Scientists puzzled: Why are Omicron cases already falling in South Africa?

AP Photo/Seth Wenig

It doesn’t add up. Omicron’s distinguishing features are that it spreads fast and that the entire population is vulnerable to catching it. The only people with a decent degree of protection against infection are the boosted, and South Africa hasn’t rolled out boosters yet. Even if they had, plenty of boosted people here and abroad have tested positive. The latest example is Elizabeth Warren.

A virus that can infect everyone should be able to burn for a good long awhile even if it’s burning very hot.

So why have cases in South Africa dropped for five days in a row?

Gauteng province, where the Omicron outbreak erupted, isn’t even the province with the highest number of cases at this point. Scott Gottlieb is happy but mystified:

Trevor Bedford, a top virologist in Seattle, was recently asked by New York magazine what he thinks might be going on and spitballed several possibilities. It could be that South Africa is running short on tests, that the true number of cases is actually wildly greater than we realize. Or they may have enough tests but the mildness of Omicron in most patients is leading people to not bother getting tested. If they’re over it in a few days with nothing worse than a sore throat or whatever then they might not feel compelled to seek formal confirmation that they have it.

It could also be that not everyone is equally susceptible to infection by Omicron. For instance, although those with prior immunity can catch it, conceivably the variant is mostly preying on the non-immune. To the extent that it’s infecting the immune, many/most might be asymptomatic and not realize it.

And of course, as Omicron spreads and people recover from it, they gain immunity from the variant, closing off pathways of transmission. Some combination of all of those factors is contributing to the Omicron slowdown, Bedford believes. If he’s right, America’s wave could be similarly brief. After all, the share of our population that enjoys some form of immunity from COVID is likely at least as large as South Africa’s.

As Europe’s experience with the variant grows, evidence is emerging there too that the average person’s experience with Omicron will be less of an ordeal than with previous variants. For instance:

In the UK, one town that experienced an explosive surge of Omicron cases hasn’t seen hospitalizations surge in parallel. Data from a week ago found hospital admissions at just 11 percent of what they were at their peak last winter. Maybe Omicron is much ado about nothing.

Scientists in Britain and Denmark aren’t betting that way, though. Those two countries are esteemed for their capabilities in genomic surveillance; Denmark is also highly vaccinated, with upwards of 80 percent having received two shots. Even so, Danish experts are grim about what lies ahead. It’s the same refrain from them as from so many other infectious disease experts recently: If Omicron is destined to infect something like half the population because of its contagiousness and immune-puncturing ability, even a tiny percentage of a sample that gigantic experiencing severe illness would wreak havoc on a nation.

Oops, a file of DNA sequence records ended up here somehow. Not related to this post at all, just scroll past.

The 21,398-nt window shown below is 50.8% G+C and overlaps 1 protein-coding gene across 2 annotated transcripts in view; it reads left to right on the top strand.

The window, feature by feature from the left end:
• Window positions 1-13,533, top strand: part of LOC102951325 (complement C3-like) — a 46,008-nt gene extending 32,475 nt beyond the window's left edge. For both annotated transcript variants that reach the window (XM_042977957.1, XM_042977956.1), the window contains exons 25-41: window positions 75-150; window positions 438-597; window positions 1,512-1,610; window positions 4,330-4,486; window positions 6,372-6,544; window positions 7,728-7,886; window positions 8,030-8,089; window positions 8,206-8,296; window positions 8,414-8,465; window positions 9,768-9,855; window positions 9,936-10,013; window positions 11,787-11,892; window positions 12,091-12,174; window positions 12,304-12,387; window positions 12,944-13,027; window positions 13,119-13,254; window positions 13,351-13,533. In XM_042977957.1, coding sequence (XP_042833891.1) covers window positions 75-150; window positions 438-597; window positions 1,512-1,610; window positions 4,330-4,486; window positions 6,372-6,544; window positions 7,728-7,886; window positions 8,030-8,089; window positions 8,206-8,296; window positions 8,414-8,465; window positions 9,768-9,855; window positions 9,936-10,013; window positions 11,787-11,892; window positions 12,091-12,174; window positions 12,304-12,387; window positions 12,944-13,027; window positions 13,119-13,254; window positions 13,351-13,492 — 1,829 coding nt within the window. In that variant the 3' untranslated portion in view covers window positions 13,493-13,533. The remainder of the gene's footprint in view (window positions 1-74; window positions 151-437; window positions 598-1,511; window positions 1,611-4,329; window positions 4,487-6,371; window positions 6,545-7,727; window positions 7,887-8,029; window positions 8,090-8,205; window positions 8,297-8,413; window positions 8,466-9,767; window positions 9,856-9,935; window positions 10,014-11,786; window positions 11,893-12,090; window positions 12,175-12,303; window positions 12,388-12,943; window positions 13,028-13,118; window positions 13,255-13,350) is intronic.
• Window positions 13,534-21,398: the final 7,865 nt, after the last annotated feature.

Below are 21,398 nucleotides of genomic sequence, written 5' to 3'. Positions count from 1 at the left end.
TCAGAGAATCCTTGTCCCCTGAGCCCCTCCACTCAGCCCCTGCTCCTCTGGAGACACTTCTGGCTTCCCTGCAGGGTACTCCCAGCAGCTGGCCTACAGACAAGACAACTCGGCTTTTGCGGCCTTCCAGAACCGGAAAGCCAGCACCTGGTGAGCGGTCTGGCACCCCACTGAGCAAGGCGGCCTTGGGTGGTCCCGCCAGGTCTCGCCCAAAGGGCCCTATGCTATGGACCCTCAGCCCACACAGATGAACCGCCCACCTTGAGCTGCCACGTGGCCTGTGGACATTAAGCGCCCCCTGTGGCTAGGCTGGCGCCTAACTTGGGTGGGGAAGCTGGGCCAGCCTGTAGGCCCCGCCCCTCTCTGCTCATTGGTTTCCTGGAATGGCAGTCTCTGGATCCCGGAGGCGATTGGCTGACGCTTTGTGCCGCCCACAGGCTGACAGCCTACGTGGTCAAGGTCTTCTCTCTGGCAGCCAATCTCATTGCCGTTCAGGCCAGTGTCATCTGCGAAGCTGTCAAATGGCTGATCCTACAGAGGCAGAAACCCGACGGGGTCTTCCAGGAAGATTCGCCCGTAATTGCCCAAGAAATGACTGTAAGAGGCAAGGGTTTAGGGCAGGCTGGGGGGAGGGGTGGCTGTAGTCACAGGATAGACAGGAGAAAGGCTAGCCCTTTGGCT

“The next month will be the hardest period of the pandemic,” said Tyra Grove Krause, the chief epidemiologist at Denmark’s State Serum Institute, a campus of brick buildings along a canal…

“This will overwhelm hospitals,” Grove Krause said. “I don’t have any doubt about it.”…

Denmark’s hospitals have never had more than 1,000 covid 19 patients at any given time, last winter’s peak. But by early January, in a moderate scenario, hospitals could be seeing 500 new covid patients arriving every day. If omicron’s transmissibility winds up on the higher end, and it proves just as severe as the delta variant, with a strong ability to evade vaccines, daily admissions could reach 800.

Read that last paragraph again. The peak of COVID hospitalizations in the U.S. to date was 138,000 last winter. Imagine if 70,000 people needed to be hospitalized for Omicron *on a single day.* And then an even greater number needed to be hospitalized the day after that, and then the day after that. What happens?

Some of the worst-case scenarios being kicked around by UK scientists are mind-boggling:

The government’s SPI-M-O group of scientists, which reports to the Scientific Advisory Group for Emergencies (Sage), also warned that, based on their modelling, hospitalisations could peak between 3,000 and 10,000 a day and deaths at between 600 and 6,000 a day

The advisers suggested reintroducing measures “equivalent to those in place after step 2 or step 1 of the roadmap in England”. Rules at that time included the “rule of six” and just two households meeting; they also barred holidays abroad, while care-home residents were allowed only one regular visitor.

The U.S. has five times the population the UK does. Per capita, a worst-case scenario death rate akin to the one the British are foreseeing would mean 30,000 Americans dead. Each day. Even the low-end UK estimate of 600 dead per day would shake out to 3,000 here, among the worst tolls of the pandemic. So much for the “mild” variant.

And if it’s that bad here and in the UK, imagine what it’ll be like abroad. At the moment, all evidence suggests that Pfizer and Moderna are the only vaccines that stand a reasonable chance of limiting infections by Omicron. Any country where those vaccines aren’t used is at risk of unchecked spread.

If Omicron burns out here as quickly as it seems to be doing in South Africa, we’ll avoid catastrophe. But a lot is riding on luck now. I’ll leave you with this.